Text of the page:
Further, the very law under which I am being accused attests my innocence; it lays down that the guilt of a murder shall rest upon that party which acted from design. Now what designs could I have on his life which he did not also have on mine? I resisted him with his own weapons, and returned blow for blow; so it is clear that I only had the designs upon his life which he had on mine.

Furthermore, if anyone thinks that his death was the result of the blows which he received and that therefore I am his murderer, let him set against that fact that it was the aggressor who was the cause of those blows, and that they therefore point to him, not to me, as the person responsible for his death; I would not have defended myself unless I had been struck by him

Thus my innocence is attested both by the law and by the fact that my opponent was the aggressor; in no way am I his murderer. As to the dead man, if his death was due to mischance, he had himself to thank for that mischance: for it consisted in his taking the offensive. Similarly, if his death was due to a loss of self-control it was through his own loss of self-control that he perished: for he was not in his right mind when he struck me.

I have now proved that I am unjustly accused. But I wish to prove also that my accusers are themselves exposed to all the charges which they are bringing against me. By accusing me of murder when I am free from guilt, and by robbing me of the life which God bestowed upon me, they are sinning against God by seeking to compass my death wrongfully, they are confounding the laws of man and becoming my murderers; and by urging you to commit the sin of taking my life, [they are murdering your consciences also].

May God visit them with the punishment which they deserve. You on your side must look to your own interests and be more disposed to acquit than to condemn me. If I am acquitted unjustly, if I escape because you have not been properly informed of the facts, then it is he who failed to inform you, not you, whom I shall cause to be visited by the spirit who is seeking vengeance for the dead. But if I am wrongfully condemned by you, then it is upon you, and not upon my accuser, that I shall turn the wrath of the avenging demons.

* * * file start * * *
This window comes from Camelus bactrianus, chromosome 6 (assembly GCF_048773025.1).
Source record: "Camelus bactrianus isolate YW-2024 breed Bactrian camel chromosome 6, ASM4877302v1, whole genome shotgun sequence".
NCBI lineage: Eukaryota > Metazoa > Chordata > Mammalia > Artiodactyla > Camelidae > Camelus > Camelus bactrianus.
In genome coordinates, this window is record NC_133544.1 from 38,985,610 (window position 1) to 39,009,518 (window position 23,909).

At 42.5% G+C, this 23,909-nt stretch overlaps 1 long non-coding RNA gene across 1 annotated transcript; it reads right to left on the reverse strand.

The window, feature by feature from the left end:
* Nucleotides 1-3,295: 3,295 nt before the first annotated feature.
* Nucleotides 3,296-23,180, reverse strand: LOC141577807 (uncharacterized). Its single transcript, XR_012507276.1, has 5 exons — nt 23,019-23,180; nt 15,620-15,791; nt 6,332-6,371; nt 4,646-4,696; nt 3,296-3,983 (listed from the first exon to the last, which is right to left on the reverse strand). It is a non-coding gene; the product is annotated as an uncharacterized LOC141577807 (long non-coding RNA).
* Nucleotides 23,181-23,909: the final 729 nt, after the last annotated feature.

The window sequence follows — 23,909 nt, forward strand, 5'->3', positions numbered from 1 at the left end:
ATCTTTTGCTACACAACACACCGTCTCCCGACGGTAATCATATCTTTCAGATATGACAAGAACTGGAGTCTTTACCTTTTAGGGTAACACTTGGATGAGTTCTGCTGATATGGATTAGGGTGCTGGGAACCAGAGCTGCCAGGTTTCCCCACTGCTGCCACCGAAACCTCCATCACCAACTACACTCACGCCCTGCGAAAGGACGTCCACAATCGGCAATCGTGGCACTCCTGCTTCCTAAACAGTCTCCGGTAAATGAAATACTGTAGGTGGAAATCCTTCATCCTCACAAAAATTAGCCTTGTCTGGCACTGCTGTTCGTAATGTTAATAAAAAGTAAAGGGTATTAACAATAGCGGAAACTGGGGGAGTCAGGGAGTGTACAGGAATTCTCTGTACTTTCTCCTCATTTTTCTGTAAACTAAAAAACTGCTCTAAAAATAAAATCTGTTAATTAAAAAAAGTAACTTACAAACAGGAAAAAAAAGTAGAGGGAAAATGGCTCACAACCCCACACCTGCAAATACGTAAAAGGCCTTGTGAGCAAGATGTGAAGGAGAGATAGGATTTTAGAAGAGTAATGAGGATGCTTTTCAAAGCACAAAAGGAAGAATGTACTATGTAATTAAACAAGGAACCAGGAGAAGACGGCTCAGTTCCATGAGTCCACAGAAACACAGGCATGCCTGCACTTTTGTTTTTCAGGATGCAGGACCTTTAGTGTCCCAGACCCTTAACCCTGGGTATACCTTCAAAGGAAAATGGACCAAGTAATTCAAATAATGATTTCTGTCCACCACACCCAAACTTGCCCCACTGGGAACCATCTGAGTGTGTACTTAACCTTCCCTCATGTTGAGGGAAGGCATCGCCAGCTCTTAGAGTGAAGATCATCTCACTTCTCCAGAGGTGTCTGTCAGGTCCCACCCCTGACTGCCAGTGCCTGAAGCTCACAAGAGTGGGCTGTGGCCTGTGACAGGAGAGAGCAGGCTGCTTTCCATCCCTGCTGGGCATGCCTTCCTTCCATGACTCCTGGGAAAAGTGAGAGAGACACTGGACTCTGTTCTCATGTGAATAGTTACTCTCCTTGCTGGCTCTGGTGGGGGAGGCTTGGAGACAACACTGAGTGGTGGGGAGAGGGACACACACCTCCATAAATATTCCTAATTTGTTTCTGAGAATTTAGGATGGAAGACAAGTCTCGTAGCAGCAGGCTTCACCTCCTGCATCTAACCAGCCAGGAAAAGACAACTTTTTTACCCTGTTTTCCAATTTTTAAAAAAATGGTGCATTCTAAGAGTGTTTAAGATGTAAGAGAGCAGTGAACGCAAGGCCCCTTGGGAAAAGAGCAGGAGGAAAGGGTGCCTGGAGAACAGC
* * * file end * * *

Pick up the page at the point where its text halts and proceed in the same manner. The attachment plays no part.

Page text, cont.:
Second Speech for the Prosecution

I am not surprised that the defendant, who has committed so outrageous a crime, should speak as he has acted; just as I pardon you, who are desirous of discovering the facts exactly, for tolerating such utterances from his lips as deserve to be greeted with derision. Thus, he admits that he gave the man the blows which caused his death; yet he not only denies that he himself is the dead man’s murderer, but asserts, alive and well though he is, that we, who are seeking vengeance for the victim, are his own murderers. And I wish to show that the remainder of his defense is of a similar character.

To begin with, he said that even if the man did die as a result of the blows, he did not kill him: because it is the aggressor who is to blame for what happens: it is he whom the law condemns; and the aggressor was the dead man. First, let me tell you that young men are more likely to be the aggressors and make a drunken assault than old. The young are incited by their natural arrogance1 their full vigor, and the unaccustomed effects of wine to give free play to anger: whereas old men are sobered by their experience of drunken excesses, by the weakness of age, and by their fear of the strength of the young.

Further, it was not with the same, but with vastly different weapons that the accused withstood him, as the facts themselves show. The one used hands which were in the fullness of their strength, and with them he slew; whereas the other defended himself but feebly against a stronger man, and died without leaving any mark of that defense behind him. Moreover, if it was with his hands and not with steel that the defendant slew, then the fact that his hands are more a part of himself than is steel makes him so much the more a murderer.